Tips for swimming in open water
Whenever swimming open water there are a number of elements outside your control. Even the most experienced of open water swimmers can get into trouble, and being on your own can quickly make a bad situation worse. Always try and swim with a minimum of two people, and agree beforehand how you will swim, making sure you are always aware of the other people in your group. These days there a large number of open water clubs springing up who can help new open water swimmers. Henley Open Water Swimming Club attracts a wide variety of swimmers and on a Saturday swim session in the Thames, will carefully split people into appropriate groups based on speed and ability.
The first thing, and often the biggest barrier to open water swimming is the temperature. It’s colder, pure and simple. Most swimming pools have a temperature of between 27-31 degrees centigrade. The warmest water you could hope to swim in (in the UK) would be about 20 degrees, so there is a big difference. When you first experience cold water your body will have a mild shock response and you will gasp. Gradually your body will adapt and you will become more comfortable. Swimming wetsuits such as a Blueseventy Sprint suit are especially designed for swimming and will keep you much warmer than just using a swimming costume.
Henley Open Water Swimming Club (HOWSC) will typically get back in the water in late March, when the temperature is around 12 degrees. First time open water swimmers should try and wait until the water is at least 15 degrees.
Specially designed swimming wetsuits are readily available these days and not only keep you warm but also afford swimmers greater buoyancy than just swimming in costumes. This buoyancy allows swimmers who struggle with their balance and kick to achieve a better position in the water and have a faster and more comfortable swim.
Part of the attraction of open water (or wild swimming) is the ability to do it nearly anywhere; be it lake, river or the sea. All of these are unique and very different environments to swim in and need to be treated slightly differently. Lake swimming wise; there are a large number of lakes throughout the UK that run managed open water swimming sessions (see the list on this page for some examples). These are safe places to start your open water career, and learn the basic skills required, before becoming more adventurous and heading off into the rivers and sea. Once you do head off to the less controlled areas be sure that you fully understand any potential hazards. Kate Rew’s “Wild Swim” is a great book to look into the best swim spots.
When river or sea swimming, it is important to understand the fact that you are sharing the water with other users, so ensure you familiarise yourself with the navigation rules. Please ensure you read the River Swimmers Code of Conduct. Joining a club or contacting the environment agency is a good place to start. For river swimmers it is not a good idea to swim on the same reach as one used by a rowing club. Rowers and swimmers do not mix well. Rowers face backwards and an experienced rower (who knows the stretch) will not check their course that frequently, and could easily go straight over the top of you. That said with some careful positioning, as well as choosing the best time of day, most risks can be mitigated.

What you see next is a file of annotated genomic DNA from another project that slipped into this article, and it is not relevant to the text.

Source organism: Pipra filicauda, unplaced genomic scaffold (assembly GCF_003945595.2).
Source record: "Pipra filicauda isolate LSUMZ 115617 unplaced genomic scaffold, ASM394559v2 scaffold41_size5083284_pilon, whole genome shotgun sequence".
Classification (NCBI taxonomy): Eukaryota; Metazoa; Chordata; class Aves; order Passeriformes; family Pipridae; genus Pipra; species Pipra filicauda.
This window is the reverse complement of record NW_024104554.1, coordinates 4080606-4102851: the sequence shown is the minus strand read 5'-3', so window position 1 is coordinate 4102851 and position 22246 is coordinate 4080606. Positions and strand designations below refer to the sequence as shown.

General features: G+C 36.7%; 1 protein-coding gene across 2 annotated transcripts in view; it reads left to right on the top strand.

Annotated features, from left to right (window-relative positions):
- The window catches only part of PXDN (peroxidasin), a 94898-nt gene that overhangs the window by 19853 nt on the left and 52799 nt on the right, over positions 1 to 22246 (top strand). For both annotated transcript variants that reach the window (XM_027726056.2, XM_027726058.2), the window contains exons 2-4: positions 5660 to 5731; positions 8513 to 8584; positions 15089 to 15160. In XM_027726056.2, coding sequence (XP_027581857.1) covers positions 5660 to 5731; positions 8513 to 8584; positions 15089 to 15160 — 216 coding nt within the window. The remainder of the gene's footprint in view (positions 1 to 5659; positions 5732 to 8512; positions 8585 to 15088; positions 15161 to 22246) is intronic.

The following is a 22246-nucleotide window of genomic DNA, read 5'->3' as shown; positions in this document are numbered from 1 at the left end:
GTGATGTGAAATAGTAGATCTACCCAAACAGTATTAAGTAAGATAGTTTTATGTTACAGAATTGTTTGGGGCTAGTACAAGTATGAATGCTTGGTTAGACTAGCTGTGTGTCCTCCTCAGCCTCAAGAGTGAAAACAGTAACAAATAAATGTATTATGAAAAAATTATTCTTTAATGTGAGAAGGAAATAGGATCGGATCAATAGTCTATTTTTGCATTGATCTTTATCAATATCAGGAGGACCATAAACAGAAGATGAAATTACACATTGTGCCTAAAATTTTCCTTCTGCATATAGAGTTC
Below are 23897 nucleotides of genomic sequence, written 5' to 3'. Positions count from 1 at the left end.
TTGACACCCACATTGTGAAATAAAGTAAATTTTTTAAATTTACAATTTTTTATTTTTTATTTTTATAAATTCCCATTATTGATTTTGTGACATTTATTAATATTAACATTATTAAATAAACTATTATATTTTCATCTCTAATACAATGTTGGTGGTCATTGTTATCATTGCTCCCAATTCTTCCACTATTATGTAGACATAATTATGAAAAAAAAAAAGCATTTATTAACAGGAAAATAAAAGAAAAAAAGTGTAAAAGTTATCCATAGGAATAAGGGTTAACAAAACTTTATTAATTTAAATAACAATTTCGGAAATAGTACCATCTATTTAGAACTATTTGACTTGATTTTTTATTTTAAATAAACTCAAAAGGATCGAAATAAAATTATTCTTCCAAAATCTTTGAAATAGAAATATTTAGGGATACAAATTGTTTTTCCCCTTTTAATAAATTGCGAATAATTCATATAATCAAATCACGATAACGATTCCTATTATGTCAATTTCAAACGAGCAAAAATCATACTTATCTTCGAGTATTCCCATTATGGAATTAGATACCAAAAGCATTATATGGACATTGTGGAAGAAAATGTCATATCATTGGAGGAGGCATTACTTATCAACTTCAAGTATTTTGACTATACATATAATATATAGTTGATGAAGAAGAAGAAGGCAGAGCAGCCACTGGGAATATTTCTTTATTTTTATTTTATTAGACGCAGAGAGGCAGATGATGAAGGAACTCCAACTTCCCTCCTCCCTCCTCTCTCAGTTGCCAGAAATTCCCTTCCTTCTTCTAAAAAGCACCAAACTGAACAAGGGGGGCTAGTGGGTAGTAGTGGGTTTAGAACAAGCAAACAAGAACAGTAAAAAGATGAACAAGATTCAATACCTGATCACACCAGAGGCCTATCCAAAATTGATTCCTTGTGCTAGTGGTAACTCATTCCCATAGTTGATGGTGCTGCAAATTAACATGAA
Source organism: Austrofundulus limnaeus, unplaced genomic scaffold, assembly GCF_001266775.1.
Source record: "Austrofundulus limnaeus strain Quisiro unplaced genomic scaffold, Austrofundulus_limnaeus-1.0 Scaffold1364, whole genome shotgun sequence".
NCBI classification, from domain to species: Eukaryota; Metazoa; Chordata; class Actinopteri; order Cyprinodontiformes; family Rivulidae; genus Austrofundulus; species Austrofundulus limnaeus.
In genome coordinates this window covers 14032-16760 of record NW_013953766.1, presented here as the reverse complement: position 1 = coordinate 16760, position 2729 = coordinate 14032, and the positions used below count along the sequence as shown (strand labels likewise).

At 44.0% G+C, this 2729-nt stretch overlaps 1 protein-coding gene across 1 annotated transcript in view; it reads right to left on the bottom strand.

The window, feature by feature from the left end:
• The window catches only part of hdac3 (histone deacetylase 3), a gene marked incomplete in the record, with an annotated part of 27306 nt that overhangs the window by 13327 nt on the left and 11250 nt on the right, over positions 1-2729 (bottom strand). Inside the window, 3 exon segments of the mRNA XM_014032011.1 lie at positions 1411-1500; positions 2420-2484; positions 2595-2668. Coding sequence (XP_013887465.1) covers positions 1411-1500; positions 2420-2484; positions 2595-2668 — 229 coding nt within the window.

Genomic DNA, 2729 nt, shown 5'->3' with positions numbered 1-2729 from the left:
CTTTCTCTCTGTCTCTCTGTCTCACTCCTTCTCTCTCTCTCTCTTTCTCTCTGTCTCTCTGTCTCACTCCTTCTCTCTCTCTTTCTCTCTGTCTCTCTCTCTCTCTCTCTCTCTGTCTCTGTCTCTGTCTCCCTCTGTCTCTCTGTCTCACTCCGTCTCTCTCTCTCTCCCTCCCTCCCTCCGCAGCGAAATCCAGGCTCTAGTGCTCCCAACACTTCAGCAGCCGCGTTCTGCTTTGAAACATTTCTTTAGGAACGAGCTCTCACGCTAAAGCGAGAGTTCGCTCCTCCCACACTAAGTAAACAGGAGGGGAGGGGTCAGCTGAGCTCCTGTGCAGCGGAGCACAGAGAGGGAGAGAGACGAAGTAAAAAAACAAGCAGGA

One of the (if not the) most important skills in open water swimming is sighting (seeing where you are going). Forgetting to regularly check and correct your course can add considerable distance to your swim. This is isn’t just a racing issue, where athletes need to swim the shortest possible distance, but also a safety issue, as it is important to ensure you know where you are and that you are swimming in a safe section of water. The skill of sighting can be practiced in the pool. Once proficient you will be able to lift your goggles just out of the water, and then breathe to the side all in the same stroke. A good rule of thumb is to sight your course every 8 strokes.
Learning to breathe bilaterally (ie: on both side) has a number of benefits, especially in open water. Firstly it balances out your stroke and makes sure you are not unbalanced to one side. Secondly it helps with your direction; open water bilateral swimmers usually go straighter. And finally, it gives you greater visibility options, in terms of other swimmers and other water users.
For the first few sessions you will probably be quite tense, as the feeling of swimming in open water is unusual. For this reason try and keep these sessions short (or even get out and get back in again, a few times). Once you are in, focus on getting a good breathing cycle going. Generally if your breathing is working well, your body will relax and you’ll be able to think about technique and sighting.
After your swim the important thing is to get dry and warm as quickly as possible. A good post swim routine is key. Mine is generally as follows: 1 – wetsuit off in the water (and rinse it), 2 – flip flops on, 3 – get dry, 4 – pull in layers, with hoodie and jogging pant on top, 5 – hot drink. All fairly self-explanatory, but it’s amazing how many people get it wrong. If you have driven to your swim; get the heating on full blast on your feet (lovely!!)